One citizen wondered if the goal was talking about making the county a retirement center like Sun City. Ellingson said no, the idea was to promote better health care overall.

Franciska wanted the county to cater to more diverse health needs and try to attract a pediatrician.

The third goal was that Curry County would possess the necessary infrastructure and appropriate governance for realizing health and well-being and maintaining its natural environment stewardship.

The first indicator of that goal would be that citizens would enjoy adequate and affordable transportation, communications and utilities. Franciska wanted housing added to that mix.

It will be a chore to come up with strategies to achieve these, said Bendtzen.

The second indicator of the goal was that Curry County would benefit from skilled volunteers, acknowledging that it wont ever be able to afford enough paid employees to do what is needed.

The next category, human and community relationships, education and workforce development, also had three goals.

The first was that Curry County would be a place where people could achieve their fullest potential.

Some were skeptical that could ever happen, but Bendtzen said it was a goal to work toward.

Bysegger said, I was specifically attracted to Gold Beach because it was a priority to get the community moving ahead. It will take a lot of work and cooperation from people.

The second goal in the category was that Curry County would be diverse and accepting.

Whats that mean? said Schafer.

It could mean not being closed-minded about new people and thoughts coming into the community, said Bendtzen.

He wanted to add language to encourage people with different backgrounds to come to Gold Beach.

Schafer said part of that is also accepting that the three areas of Curry County are different.

Pretti, who was in the group that set the goal, said they were talking about a diversity of ideas.

She said the goal came out of the conflict in the room. We need to end some conflict and model problem-solving.

It means you dont shred people in editorials week after week, said Hoenie. It means you dont get personal.

Goal No. 3 was that Curry County would be a nurturing and safe place.

Pretti said that meant people trying to support their neighbors in creating a safe place, not just relying on the police. Its us watching out for each other.

One indicator of that would be communities and individuals that are supportive of each other. Bendtzen said that could be better defined.

The economy and business category had only one goal: that Curry County would have a diverse, stable economy countywide, with no economically distressed areas, while at the same time maintaining our quality of life.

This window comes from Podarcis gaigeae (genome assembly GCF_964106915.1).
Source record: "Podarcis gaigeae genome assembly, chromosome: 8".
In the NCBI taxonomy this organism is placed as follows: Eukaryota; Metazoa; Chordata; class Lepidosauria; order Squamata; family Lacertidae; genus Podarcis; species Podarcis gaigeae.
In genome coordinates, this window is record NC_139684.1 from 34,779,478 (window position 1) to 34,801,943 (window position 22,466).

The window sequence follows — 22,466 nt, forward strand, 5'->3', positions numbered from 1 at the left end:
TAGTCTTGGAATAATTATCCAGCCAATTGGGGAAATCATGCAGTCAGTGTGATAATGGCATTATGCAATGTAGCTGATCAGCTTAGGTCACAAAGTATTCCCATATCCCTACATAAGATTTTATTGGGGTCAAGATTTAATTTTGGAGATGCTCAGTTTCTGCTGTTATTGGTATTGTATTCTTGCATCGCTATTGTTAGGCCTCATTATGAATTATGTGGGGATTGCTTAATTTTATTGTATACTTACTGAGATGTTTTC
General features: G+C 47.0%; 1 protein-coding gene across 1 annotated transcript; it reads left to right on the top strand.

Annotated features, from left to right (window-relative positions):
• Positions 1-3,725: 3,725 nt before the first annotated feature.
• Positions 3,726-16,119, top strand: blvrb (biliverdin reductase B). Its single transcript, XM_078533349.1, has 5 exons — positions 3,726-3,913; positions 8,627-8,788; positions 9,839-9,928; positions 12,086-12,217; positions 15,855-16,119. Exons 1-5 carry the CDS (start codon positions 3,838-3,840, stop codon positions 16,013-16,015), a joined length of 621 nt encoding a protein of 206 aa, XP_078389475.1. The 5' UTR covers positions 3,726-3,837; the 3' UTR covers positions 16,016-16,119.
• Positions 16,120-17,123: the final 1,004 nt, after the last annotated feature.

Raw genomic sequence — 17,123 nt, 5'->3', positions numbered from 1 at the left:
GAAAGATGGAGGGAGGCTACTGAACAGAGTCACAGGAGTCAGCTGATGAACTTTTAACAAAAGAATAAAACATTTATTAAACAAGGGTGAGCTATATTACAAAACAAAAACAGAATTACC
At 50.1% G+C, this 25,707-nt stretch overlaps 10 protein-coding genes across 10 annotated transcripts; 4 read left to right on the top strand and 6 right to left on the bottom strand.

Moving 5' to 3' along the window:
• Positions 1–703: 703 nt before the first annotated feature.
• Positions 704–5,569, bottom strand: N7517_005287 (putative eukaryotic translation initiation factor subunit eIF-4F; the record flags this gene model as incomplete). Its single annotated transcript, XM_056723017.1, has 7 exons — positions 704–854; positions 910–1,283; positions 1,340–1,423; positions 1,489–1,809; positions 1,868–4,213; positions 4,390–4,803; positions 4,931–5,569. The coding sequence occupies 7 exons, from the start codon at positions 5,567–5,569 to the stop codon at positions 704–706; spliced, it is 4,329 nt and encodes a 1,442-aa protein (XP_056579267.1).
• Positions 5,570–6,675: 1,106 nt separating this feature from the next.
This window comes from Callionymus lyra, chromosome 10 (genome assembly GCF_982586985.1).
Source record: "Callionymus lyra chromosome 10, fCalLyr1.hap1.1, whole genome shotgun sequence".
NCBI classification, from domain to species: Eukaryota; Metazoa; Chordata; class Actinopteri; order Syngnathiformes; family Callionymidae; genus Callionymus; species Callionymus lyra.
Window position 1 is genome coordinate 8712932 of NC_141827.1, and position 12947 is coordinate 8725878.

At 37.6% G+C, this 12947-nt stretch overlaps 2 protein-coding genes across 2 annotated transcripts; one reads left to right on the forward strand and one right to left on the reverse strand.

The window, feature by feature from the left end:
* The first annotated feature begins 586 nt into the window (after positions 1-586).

Its a big, broad goal and vision, said Bendtzen. He said Port Orford is listed as an economically distressed community now, and Gold Beach either is or was.

A businessman said his profit has fallen 40 percent in the past decade. He said Gold Beach needs a business association, but there is no cohesiveness among businesses in the town.

Bendtzen said the goal is where the town wants to be in 10 or 15 years.

Id like to see us do something today so I dont die in the poorhouse, said the businessman.

Some felt it would take someone from the outside with a lot of money to change Gold Beach into the next Carmel, Calif.. Bendtzen thought change would come from within the town.

Hoenie said, We have straw vision here. Were not even up to tunnel vision yet. The attitude is if anyone touches your customer theyre dead.

He said instead of protecting their own pieces of the small pie, businesses should work together to make the pie bigger.

An RV park owner said Gold Beach has a fear-based economy. He said motels, RV parks, restaurants and retailers all fear each other.

We need to get over that, he said. We need to trust and work with each other. We cant be fighting within ourselves.

Bendtzen agreed and said those are the kind of strategies the core group would have to develop.

Schafer said Curry County will soon have an economic development corporation, with a full time director who will go out and attract businesses.

She said that person, and the board of directors, would be independent of county government.

The public/private corporation now has $100,000 in state lottery money, has written its bylaws and is waiting for its official status from the state.

Schafer said cities, ports and private businesses can be members of the corporation.

Some felt grants were needed to get Gold Beachs economy moving now, but most agreed they want to get away from grants eventually and rely on entrepreneuralship.

Businesses feel we dont want them here, said Hoenie. We need to define who we want and where we want to put them and stick to it. We may say no to a blacktop plant in the river.

Bendtzen said they should still give everyone a chance to present their ideas.

Brookings will hold its own public meeting on the county plan at 7 p.m. Monday in the city hall.